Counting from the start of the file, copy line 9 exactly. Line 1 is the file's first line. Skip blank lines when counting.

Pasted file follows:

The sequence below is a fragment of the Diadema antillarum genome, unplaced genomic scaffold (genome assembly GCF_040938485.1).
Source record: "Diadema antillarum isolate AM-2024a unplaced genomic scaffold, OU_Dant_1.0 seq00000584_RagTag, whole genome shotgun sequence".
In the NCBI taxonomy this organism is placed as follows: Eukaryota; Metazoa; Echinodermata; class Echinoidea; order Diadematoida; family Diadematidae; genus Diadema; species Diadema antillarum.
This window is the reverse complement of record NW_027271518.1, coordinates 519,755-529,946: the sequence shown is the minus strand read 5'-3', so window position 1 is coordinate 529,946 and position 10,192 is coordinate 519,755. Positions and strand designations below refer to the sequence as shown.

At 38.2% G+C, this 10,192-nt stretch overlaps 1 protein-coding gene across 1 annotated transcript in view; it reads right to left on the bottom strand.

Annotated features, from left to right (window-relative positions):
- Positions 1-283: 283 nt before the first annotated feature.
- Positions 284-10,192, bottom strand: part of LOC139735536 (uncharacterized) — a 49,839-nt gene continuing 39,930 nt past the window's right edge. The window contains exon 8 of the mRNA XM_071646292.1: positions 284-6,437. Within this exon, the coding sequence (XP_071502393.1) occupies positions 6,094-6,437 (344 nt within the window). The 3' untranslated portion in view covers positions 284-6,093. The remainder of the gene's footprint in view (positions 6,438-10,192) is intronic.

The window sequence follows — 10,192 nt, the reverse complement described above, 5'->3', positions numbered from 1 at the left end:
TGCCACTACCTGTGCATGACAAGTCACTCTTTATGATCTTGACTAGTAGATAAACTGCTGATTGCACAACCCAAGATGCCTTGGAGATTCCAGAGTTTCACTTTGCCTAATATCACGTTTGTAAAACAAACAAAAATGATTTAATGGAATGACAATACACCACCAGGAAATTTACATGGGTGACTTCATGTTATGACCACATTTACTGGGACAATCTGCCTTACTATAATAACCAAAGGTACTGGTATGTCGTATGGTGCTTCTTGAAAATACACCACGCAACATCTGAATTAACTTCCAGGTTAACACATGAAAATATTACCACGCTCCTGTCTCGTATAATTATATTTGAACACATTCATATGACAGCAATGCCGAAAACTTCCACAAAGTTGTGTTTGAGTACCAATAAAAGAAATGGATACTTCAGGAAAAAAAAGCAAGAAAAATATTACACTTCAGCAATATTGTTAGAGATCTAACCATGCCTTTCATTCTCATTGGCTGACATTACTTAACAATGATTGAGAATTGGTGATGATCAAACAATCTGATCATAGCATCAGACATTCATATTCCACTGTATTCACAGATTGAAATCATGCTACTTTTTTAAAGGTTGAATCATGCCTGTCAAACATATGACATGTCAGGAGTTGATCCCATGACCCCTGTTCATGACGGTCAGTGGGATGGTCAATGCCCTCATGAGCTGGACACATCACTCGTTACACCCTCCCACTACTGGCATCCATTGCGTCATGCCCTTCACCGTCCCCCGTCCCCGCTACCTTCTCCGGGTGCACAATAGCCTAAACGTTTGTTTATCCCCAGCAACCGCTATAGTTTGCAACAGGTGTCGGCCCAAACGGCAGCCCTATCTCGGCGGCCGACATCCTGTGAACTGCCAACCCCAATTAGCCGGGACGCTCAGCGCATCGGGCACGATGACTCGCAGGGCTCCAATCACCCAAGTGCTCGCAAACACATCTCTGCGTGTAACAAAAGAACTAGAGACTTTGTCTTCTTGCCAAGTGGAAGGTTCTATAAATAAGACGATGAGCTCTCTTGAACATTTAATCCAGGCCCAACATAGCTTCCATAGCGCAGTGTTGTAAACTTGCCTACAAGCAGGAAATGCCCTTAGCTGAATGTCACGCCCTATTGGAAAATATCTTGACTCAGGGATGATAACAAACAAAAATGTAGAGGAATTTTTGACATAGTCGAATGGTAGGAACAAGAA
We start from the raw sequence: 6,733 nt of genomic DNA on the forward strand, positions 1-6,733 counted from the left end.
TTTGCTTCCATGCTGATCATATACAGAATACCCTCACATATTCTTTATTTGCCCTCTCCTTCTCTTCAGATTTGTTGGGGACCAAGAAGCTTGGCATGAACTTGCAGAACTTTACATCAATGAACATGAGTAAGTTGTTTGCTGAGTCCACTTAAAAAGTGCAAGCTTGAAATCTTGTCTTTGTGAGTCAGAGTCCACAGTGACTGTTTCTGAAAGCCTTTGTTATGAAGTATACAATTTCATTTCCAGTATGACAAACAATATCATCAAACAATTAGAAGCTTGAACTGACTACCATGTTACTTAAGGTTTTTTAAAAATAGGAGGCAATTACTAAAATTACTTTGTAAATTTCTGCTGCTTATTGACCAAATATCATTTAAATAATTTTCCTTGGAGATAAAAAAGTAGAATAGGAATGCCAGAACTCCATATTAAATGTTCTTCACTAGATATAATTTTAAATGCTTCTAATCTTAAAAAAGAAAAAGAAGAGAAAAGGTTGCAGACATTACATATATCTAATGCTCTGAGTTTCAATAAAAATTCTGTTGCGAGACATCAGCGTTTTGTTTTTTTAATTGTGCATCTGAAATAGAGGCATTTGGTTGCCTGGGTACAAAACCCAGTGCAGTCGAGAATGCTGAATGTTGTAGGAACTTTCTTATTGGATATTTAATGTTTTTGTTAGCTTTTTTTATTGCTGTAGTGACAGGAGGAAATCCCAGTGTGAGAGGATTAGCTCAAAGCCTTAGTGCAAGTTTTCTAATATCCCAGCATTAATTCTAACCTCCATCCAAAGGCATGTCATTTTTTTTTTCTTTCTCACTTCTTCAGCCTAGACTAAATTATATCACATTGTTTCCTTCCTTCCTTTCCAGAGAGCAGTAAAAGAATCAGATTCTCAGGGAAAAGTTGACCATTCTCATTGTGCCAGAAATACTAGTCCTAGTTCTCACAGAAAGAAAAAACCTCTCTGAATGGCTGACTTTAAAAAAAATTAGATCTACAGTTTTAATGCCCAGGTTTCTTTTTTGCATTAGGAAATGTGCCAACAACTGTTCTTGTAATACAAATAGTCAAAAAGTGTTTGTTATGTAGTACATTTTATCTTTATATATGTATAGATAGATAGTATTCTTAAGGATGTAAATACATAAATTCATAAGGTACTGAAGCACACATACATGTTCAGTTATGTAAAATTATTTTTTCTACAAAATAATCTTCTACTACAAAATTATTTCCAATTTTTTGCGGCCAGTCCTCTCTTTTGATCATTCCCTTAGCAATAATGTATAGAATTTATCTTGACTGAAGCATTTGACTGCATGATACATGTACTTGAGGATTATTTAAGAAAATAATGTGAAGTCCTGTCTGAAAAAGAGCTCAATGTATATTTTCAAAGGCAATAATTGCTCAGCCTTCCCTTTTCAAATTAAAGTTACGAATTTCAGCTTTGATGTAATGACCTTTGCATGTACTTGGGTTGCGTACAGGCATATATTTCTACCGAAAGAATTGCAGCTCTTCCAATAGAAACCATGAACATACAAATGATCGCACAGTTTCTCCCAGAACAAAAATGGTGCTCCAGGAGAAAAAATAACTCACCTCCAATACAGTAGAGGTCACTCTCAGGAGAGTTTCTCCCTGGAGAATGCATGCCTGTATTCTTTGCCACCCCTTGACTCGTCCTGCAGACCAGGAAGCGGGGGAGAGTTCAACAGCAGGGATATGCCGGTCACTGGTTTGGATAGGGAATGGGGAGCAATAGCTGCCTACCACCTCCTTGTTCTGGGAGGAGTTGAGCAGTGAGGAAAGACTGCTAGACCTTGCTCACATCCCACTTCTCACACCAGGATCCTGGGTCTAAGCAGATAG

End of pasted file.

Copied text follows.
The window sequence follows — 10,192 nt, the reverse complement described above, 5'->3', positions numbered from 1 at the left end: